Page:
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It’s my friends’ wedding day. I’m one of two non-family who were invited to the ceremony. They were both Latin teachers at the time… said their vows to each other in Latin. They were married in one of the historic buildings at the college we all went to.
And now we’re going to the reception. The basement of one of the colonial taverns. I’m walking with Emily, the bride, and the one other non-family guest. We’re parked two blocks away. I’m dying. Dying. It hurts so much. I’m smiling. Sweating. Out of breath. Pain in my gut like everything’s going to burst. Tears in my eyes. Smiling.
“Are you okay?”
I shrug. “Yeah, I thought I’d be able to handle it, but it’s a little farther than I thought.”
It’s two blocks. I knew exactly how far it was. I just hoped.
“Oh, my God.” Emily looks crestfallen, guilty. “I didn’t even think of that. I’m so sorry.”
I reassure her. It’s not her fault. If it had been a real problem, I would have said something. She’s fine. It’s my own fault. Besides, we’ll be sitting down soon, right? It’s fine.
She’s better now.
I’m still hurting.
I’m twelve years old. Crumpled up in a bed in the abandoned convent that makes up the back half of my high school. Tired. Pain. My legs are on fire. My gut is about to explode. I’m crying. Crying from the pain. Certainly not from the school assembly I’m missing. A band made up of recovered drug addicts are in the gym playing “Adios marijuana, good-bye Mary Jane.” But I’d take that over this.
“Is it really that bad?” I can’t tell if the nurse is incredulous or concerned.
It is. I nod.
“If it’s really that bad, you should be in the hospital.” Ah, she’s incredulous. That’s what they always say when they don’t believe you. Because the hospital makes it real, so you don’t want to go if you’re faking. Joke’s on her, I don’t want to go to the hospital because I’m scared of needles. I shake my head and bury my face in the pillow, quietly wondering what it would have been like to be a nun living here a century ago.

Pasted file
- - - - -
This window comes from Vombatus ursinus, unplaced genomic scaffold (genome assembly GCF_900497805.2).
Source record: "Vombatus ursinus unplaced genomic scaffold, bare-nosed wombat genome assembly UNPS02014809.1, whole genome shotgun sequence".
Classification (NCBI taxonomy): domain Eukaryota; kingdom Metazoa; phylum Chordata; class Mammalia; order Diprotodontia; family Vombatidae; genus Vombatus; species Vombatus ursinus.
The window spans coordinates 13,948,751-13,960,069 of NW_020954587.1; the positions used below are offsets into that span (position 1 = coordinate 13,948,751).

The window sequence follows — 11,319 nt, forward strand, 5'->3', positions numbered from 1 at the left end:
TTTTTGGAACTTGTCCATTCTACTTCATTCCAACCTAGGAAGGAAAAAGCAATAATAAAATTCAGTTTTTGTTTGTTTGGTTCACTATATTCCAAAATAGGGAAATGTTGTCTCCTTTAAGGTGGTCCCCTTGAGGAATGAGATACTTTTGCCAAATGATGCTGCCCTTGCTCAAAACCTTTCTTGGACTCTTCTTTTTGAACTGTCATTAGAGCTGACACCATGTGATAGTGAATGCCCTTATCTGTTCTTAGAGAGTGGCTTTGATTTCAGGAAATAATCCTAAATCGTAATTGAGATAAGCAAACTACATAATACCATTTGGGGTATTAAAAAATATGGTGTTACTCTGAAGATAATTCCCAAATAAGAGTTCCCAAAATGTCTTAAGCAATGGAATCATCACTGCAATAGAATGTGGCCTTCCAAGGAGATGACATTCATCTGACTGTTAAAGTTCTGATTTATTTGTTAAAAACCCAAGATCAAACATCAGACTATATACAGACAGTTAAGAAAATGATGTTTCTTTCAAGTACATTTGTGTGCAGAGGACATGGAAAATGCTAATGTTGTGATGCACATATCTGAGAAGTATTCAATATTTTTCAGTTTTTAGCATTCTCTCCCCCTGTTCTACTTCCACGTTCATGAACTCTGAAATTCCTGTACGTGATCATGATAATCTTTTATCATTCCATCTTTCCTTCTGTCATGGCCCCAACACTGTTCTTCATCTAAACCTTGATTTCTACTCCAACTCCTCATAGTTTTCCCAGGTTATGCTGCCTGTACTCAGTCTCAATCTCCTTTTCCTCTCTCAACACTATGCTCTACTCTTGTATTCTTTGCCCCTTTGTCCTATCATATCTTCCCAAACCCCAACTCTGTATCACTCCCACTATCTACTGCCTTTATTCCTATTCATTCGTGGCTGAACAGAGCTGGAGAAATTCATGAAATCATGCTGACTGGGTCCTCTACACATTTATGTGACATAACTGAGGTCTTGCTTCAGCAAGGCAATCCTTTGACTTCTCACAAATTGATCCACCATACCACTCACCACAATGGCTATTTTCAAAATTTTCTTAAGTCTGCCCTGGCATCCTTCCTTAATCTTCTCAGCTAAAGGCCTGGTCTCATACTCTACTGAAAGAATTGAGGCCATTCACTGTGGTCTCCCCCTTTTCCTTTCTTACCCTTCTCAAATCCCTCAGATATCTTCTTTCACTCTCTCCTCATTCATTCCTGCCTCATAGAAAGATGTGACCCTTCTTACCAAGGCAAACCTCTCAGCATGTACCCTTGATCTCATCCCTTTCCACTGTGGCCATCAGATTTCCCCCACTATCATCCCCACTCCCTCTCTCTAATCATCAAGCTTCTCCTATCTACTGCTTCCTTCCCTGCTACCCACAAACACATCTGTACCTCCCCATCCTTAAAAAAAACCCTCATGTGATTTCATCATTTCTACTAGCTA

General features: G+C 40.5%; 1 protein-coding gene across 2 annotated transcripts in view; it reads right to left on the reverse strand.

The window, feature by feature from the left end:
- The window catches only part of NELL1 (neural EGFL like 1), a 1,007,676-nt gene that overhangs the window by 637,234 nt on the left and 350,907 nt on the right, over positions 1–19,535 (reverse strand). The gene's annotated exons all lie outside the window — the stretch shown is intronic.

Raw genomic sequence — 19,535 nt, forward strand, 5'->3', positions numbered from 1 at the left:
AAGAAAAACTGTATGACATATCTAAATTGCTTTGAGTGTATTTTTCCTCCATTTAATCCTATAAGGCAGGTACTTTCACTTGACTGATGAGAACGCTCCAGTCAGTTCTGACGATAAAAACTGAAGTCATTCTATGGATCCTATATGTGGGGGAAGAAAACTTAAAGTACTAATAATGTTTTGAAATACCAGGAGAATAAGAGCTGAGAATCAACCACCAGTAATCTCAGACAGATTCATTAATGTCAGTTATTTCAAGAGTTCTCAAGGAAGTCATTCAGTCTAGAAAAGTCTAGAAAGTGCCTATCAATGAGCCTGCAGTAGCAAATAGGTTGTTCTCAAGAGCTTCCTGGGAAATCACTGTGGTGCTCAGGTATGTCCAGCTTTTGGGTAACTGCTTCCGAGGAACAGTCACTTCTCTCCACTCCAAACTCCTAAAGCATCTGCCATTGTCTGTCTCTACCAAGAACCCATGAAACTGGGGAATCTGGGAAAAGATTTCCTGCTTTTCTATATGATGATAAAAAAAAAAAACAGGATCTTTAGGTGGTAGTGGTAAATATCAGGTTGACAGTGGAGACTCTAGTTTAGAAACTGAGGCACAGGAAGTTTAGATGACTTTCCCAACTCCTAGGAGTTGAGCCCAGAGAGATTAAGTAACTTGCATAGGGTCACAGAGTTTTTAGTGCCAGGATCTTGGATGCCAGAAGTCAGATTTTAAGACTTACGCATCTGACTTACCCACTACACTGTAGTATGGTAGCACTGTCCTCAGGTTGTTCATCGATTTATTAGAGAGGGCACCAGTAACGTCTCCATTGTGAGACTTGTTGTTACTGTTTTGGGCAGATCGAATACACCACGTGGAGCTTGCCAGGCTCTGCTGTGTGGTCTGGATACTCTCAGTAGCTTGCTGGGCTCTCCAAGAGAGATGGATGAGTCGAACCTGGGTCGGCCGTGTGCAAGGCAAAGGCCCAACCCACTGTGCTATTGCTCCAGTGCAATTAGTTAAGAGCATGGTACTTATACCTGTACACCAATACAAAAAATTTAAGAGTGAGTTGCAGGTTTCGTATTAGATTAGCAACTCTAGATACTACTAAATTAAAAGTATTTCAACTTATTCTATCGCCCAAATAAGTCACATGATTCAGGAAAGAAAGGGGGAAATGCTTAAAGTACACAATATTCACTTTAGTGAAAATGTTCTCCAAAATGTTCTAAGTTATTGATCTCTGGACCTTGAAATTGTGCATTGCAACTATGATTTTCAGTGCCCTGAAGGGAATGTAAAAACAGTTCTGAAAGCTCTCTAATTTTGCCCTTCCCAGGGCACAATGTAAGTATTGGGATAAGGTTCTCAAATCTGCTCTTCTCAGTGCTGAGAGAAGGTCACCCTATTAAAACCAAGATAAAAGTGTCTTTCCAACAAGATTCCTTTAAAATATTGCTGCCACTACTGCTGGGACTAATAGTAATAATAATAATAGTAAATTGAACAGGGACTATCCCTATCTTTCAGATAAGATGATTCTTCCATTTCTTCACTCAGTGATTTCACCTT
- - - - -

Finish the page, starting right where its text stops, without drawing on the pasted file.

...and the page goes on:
“You can have a few more minutes, but then you’ll need to go back to class. The assembly is almost over.”
I just want to go home.
Work is in half an hour.
I can’t move my legs.
I mean, I literally could move them. But it’ll send knives through my thigh, through my stomach. I’ll vomit, my vision will go red, then white.
Right now, I can move my hand enough to grab a bottle of ibuprofen and dump eight pills out into my other hand. Grab the pink Breast Cancer Awareness bottle by my bed, gulp the pills down, wait.
Work is in fifteen minutes.
It takes ten minutes to drive there.
I can move my legs now. Pain still slices, but not enough to blot out my vision. My core still burns like it’s being eaten from the inside out, but it’s dampened enough that I can shuffle it to the back of my mind. Like I do every day. Long enough to get dressed, shuffle to the car, come into work right on time, and sit uncomfortably for eight hours.